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Dianne Salerni : Writer of Teen and Middle Grade Fiction | First Impressions: CURSE CURSE

First Impressions: CURSE CURSE

MichaelI am happy to say that we have a full house for First Impressions in October – 3 authors, 3 first pages! Our first submission comes from Angelo Michaels. It’s upper MG, magical realism, and titled CURSE CURSE.




             I knew the imposter wasn’t my sister.  Genuine or not, her appearance, her mere presence suggested that my sister might’ve still been alive.  There was no explanation in the discovery, no means to an end.  My sister was still missing even though the doppelganger was recovered.

            There were small tells, like Siena pulling on the wrong side of her razor straight black hair or tapping her left foot, instead of right, when annoyed.  I could see right through her because she didn’t have her defensive shield in place—her innate, inanimate ability to control her environment with her commanding personality.  Always the boss since she followed me out of our mother twenty-two minutes after I arrived in the world.  

            Siena was always playing catch up.  Picking up on skills like walking, talking and writing, slightly before me—pushing her way to the front, barreling me over in the process.  It was easy for her because I was the timid, shy introvert.  She spoke for both of us, made the decisions and I just followed along. 

            Surviving in her wake, but never thriving in her shadow.

            Even now, entering adulthood at 18, the sea of time between then and now seems to have been absorbed like a sponge.  Those critical years of discovery, both of body and principle, meld together until they become one journey, one thought. 

            All these years later the pain of losing Siena is still as fresh, the fear still as raw as the night she went missing. 

            The night of our 13th birthday I was scared, petrified at the thought of never seeing Siena again.  Dragging around my half self for the rest of my days, the other half vanished, stolen in the night.  If she was dead than I didn’t want to live.  The world would cease to exist without her in it, but the globe continued to spin in the void so she must’ve been alive, somewhere out there.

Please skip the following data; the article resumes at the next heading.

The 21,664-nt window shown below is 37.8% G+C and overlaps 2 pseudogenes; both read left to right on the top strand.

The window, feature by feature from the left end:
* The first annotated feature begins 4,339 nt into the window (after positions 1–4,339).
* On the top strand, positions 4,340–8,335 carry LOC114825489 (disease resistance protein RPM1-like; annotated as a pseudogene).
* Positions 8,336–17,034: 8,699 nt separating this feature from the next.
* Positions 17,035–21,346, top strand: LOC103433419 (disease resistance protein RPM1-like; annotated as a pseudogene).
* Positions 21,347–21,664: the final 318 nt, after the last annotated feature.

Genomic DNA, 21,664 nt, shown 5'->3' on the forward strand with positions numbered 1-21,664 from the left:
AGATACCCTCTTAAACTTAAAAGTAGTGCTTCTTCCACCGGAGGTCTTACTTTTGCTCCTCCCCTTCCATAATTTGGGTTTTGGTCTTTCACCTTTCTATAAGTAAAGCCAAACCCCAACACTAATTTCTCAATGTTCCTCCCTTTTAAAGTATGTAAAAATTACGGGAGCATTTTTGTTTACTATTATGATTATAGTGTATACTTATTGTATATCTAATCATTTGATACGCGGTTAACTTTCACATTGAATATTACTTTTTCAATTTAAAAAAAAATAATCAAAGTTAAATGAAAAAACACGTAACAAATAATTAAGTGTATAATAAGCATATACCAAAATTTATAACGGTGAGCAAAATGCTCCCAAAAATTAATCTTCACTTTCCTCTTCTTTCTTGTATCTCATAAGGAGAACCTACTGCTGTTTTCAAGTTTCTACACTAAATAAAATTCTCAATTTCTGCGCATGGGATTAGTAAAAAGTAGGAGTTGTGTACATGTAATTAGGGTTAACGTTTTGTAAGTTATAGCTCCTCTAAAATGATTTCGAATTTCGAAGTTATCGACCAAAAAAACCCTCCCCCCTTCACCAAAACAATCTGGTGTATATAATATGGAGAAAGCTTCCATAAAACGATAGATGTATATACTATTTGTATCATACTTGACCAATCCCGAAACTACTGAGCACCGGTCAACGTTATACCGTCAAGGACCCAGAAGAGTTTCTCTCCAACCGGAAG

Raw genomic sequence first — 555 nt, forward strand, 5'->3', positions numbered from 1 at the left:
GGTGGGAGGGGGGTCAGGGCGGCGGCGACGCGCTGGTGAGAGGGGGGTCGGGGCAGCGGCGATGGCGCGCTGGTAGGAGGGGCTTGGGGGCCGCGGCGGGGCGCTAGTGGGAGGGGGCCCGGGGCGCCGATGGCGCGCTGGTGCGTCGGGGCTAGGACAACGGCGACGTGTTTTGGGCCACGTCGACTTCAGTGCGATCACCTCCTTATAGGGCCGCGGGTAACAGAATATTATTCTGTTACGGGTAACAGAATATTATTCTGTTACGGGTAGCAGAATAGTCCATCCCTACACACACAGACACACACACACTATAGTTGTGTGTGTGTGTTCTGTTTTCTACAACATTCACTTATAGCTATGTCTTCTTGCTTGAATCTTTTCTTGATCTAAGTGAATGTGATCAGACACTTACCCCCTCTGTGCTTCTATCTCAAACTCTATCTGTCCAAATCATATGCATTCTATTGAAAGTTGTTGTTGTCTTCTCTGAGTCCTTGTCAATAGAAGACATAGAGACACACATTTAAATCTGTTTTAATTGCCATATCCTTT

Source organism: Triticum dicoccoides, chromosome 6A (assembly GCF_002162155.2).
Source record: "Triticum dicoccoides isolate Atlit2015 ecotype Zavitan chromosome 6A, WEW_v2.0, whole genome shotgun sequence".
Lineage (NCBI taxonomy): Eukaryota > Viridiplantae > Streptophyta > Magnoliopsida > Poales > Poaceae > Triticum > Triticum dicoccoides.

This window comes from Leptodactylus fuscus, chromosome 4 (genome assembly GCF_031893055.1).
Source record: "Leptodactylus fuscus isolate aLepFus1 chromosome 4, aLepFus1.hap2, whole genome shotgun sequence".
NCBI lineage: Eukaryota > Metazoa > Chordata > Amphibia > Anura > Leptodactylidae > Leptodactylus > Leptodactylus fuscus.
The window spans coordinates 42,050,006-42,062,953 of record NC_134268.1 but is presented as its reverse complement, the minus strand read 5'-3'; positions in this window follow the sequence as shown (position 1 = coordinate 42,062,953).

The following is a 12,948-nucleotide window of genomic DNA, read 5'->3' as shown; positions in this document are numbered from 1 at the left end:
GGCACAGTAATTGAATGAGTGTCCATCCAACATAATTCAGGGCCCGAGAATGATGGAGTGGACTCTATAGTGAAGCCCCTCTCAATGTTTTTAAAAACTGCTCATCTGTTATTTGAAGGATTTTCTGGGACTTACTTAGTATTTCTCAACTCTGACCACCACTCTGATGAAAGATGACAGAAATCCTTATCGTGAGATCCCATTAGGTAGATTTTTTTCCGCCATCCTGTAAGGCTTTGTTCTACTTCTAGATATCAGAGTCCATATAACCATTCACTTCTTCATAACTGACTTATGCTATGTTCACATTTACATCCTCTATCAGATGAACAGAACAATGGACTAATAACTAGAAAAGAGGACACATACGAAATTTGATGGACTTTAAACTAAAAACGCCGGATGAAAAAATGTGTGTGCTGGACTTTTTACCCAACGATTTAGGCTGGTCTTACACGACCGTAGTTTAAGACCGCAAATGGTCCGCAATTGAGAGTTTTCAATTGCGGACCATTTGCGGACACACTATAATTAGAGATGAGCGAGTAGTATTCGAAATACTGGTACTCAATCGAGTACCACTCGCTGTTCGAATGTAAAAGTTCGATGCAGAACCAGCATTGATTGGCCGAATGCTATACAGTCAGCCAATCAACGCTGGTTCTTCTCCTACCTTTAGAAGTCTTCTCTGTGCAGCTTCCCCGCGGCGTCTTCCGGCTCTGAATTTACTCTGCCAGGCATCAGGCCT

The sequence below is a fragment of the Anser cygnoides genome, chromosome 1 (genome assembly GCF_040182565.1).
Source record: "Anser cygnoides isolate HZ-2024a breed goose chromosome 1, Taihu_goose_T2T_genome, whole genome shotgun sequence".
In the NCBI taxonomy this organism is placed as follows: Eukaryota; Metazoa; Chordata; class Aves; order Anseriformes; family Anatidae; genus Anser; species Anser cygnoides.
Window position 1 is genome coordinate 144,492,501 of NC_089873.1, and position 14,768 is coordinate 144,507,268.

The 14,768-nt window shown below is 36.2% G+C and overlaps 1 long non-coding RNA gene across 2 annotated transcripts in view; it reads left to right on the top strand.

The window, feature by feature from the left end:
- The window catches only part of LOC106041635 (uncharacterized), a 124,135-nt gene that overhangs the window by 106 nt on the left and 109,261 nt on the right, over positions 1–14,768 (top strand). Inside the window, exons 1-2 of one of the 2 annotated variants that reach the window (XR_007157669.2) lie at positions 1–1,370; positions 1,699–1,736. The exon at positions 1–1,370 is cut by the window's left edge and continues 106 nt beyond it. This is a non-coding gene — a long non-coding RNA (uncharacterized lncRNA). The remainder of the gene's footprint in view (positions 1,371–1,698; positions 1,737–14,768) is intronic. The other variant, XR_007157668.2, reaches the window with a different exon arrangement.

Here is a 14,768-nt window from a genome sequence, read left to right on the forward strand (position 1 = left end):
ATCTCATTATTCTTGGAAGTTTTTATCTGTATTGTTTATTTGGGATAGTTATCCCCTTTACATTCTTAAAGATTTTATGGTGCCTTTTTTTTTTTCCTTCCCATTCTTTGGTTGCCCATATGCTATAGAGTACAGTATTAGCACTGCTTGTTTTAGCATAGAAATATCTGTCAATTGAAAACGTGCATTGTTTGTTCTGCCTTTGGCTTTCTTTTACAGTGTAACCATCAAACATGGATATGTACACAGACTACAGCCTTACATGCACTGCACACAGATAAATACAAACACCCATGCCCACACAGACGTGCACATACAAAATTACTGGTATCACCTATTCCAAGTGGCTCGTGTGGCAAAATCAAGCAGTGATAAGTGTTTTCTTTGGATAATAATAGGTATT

I thought my mother, Genieve Grace, being a psychic, would’ve sensed Siena had been replaced when she returned.  Astrologist is her professional title.  Genieve gives Reading, lays tarot cards and plots star charts.  Her ability stems from a heightened intuition bordering on premonition.  She calls it the Wave because it rolls over her, compressing her thoughts until one trumps the others.

            That’s why when Siena went missing I thought Genieve would’ve been more helpful.  More insightful in locating her and more cognizant, upon Siena’s return, that she wasn’t my sister. 

            I knew it, and not just because she was my twin, but because we’re Witches. 


It seems that the inciting incident of CURSE CURSE is the disappearance of Siena on the night of the twins’ 13th birthday. In my opinion, the book should begin before that incident — so that we briefly get to know both girls before one of them disappears — and the narrative should be firmly grounded in the here and now.

The chapter as it stands now serves as a prologue written from the perspective of Seea’s future. She’s 18, looking back on what happened years ago. There’s a lot of description and back story of the two sisters that really shouldn’t be on the first page (it can be presented later in the story), and all of it comes from a very adult-sounding voice: the 18-year-old Seea. I think that voice is a problem on the opening page of a MG manuscript.

I once took a webinar with an agent in which he discussed what he looked for in the first page of a manuscript. He said he wanted to connect with the character’s voice and get a hint of the coming conflict. The conflict is there, but what’s missing is the voice of the MG protagonist – a timid and shy 13-year-old girl lost in the shadow of her sister.

If, by any chance, this prologue is followed by what happened on the night of their 13th birthday, then I highly suggest cutting this page altogether and starting with the next chapter. But take care with the voice of the narrator, making sure it stays true to a MG girl. Readers, what do you think?

Angelo, thanks for sharing your page with us! You can find Angelo at his author website, and please check out feedback on this page from Marcy and Krystalyn.


9 Responses to First Impressions: CURSE CURSE

  1. That was my thought on Marcy’s site. Start with the disappearance.

  2. Tiana Smith says: